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New oil for old

Using innovative technology, the Dollbergen refinery turns that dirty, smelly black stuff from the bottom of your engine into sweet, clean lubricating oil.

DATE 2006-08-07 AUTHOR Michael Lawton

"Used oil doesn’t mean waste”. According to this devise the Mineralöl-Raffinerie Dollbergen GmbH (MRD), located near Hannover in Germany, has been recovering high-quality base oil from used lubricants for more than fifty years. MRD started its business with the manufacture of simple dewatering systems for the production of fuel oils.

The company soon developed expertise for continually improved technologies, enabling it to engage in the production of high-quality base oils used in lubricant production. The successful start-up of the new “Enhanced Selective Refining Plant” in March 2005 was the beginning of a new era of re-refining technology. The base oil produced in this plant surpasses products made from crude oil in purity and quality.

Today, MRD has the capacity to process 230,000 tonnes a year of used oil and oil-containing liquids of which 120,000 tonnes are used as feedstock for the production of some 70,000 tonnes of new base oils. 65–70% of the used oil comes from the domestic market. Half of  the total amount of collected, used oil is supplied by the fellow subsidiary KARO AS Umweltschutz GmbH.

Holger Bretschneider, who was the project manager for the new demonstration plant, explains that the chemical characteristics of the base oil fraction in used lubricants are unchanged. Modern, high-quality lubricants also contain synthetic components. In addition, the lubricants are polluted by sediments (metal particles, smut), water and fuel residues which deteriorate the lubricating qualities. About 70% of the used oil is endlessly recyclable and constitutes the base oil.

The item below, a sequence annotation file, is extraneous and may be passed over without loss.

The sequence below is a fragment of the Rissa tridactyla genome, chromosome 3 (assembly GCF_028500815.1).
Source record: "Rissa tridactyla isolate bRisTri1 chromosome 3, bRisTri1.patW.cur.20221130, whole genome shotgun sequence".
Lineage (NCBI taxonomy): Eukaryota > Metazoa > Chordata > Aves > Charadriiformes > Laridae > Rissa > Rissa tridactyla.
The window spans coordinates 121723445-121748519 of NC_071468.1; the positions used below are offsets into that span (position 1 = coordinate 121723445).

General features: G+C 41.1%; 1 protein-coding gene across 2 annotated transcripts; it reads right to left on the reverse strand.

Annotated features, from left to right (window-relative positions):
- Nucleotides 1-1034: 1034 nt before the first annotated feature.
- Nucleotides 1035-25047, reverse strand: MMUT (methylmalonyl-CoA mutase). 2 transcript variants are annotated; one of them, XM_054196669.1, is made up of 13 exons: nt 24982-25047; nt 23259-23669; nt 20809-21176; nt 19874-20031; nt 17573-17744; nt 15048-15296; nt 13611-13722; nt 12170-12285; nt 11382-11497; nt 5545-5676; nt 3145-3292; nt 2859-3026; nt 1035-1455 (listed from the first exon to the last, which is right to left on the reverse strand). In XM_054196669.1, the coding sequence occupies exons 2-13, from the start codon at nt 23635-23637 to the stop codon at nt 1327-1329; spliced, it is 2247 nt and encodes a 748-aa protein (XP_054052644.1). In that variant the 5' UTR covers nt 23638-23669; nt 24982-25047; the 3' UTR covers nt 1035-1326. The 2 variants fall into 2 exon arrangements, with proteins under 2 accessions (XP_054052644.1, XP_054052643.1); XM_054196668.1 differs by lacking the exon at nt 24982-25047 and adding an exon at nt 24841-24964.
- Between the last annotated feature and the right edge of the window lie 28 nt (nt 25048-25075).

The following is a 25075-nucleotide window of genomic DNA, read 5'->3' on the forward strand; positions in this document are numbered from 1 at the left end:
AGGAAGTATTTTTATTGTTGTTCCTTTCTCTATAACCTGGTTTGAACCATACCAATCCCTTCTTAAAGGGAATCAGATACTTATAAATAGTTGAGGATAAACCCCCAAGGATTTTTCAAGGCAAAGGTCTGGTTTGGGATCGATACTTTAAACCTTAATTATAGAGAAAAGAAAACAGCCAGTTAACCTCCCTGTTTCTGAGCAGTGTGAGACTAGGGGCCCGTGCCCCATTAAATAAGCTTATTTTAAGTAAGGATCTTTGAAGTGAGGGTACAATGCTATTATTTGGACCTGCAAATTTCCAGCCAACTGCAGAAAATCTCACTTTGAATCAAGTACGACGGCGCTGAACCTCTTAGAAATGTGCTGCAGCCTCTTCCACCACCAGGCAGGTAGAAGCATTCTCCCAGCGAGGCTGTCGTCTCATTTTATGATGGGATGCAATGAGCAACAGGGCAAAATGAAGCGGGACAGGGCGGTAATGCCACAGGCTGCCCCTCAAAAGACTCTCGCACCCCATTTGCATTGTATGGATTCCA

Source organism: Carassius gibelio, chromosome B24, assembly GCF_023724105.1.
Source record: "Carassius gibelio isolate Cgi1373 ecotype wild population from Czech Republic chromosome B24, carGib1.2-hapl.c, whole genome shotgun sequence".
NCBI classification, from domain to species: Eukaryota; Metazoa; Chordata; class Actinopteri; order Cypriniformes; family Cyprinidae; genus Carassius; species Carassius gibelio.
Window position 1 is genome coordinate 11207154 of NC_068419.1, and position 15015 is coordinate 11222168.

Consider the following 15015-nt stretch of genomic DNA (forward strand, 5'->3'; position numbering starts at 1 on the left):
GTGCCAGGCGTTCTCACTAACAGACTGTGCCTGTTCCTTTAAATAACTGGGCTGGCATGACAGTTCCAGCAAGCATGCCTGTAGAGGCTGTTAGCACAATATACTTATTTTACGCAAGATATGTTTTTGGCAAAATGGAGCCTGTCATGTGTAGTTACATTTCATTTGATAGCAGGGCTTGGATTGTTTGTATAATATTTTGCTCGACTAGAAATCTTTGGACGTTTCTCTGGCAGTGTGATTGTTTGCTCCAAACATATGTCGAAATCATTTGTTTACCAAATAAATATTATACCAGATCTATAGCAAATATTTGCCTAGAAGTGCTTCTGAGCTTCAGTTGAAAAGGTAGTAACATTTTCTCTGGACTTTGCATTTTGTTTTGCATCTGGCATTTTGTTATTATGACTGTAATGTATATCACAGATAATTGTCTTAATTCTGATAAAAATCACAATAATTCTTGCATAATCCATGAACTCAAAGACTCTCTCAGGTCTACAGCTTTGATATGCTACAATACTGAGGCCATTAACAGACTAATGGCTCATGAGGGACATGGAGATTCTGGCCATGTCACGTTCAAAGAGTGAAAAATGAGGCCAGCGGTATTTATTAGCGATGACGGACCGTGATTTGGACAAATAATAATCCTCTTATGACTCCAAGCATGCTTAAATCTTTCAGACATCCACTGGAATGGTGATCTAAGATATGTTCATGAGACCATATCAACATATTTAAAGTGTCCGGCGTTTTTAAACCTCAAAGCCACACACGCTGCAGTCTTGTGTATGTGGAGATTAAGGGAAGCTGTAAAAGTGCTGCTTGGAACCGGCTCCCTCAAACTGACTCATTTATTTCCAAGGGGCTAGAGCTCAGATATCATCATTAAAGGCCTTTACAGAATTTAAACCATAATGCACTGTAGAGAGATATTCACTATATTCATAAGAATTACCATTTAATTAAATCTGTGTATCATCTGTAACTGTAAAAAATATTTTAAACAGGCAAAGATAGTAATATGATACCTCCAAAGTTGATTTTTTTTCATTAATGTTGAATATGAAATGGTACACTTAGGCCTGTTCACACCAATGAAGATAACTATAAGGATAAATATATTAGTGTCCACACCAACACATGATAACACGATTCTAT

The recovery of base oil from used lubricants requires different process stages such as de-sedimentation, dewatering, separation of gas-oil components and separation of the base oil fraction by removal of waste additives.

The troublesome PNAs

The main problem are the toxic Polynuclear Aromatics (PNAs), levels of which have increased in waste oil over recent years because of the increased period between oil changes. The former process of clay treating did not remove PNAs from the final distillates. "Besides, the oil still had that used oil odour and a relatively dark colour," says Bretschneider. "The clay only bleached the oil and removed some remaining body colours from the distillate – it was little more than cosmetic."

And it was bothersome. Every year, the refinery had to buy 3,500 tonnes of fresh clay, which, once the oil had been treated, ended up as 4,900 tonnes of waste. Bretschneider remembers: "We had to pay other companies for disposing the used clay, which could be used by them as a low value heating source."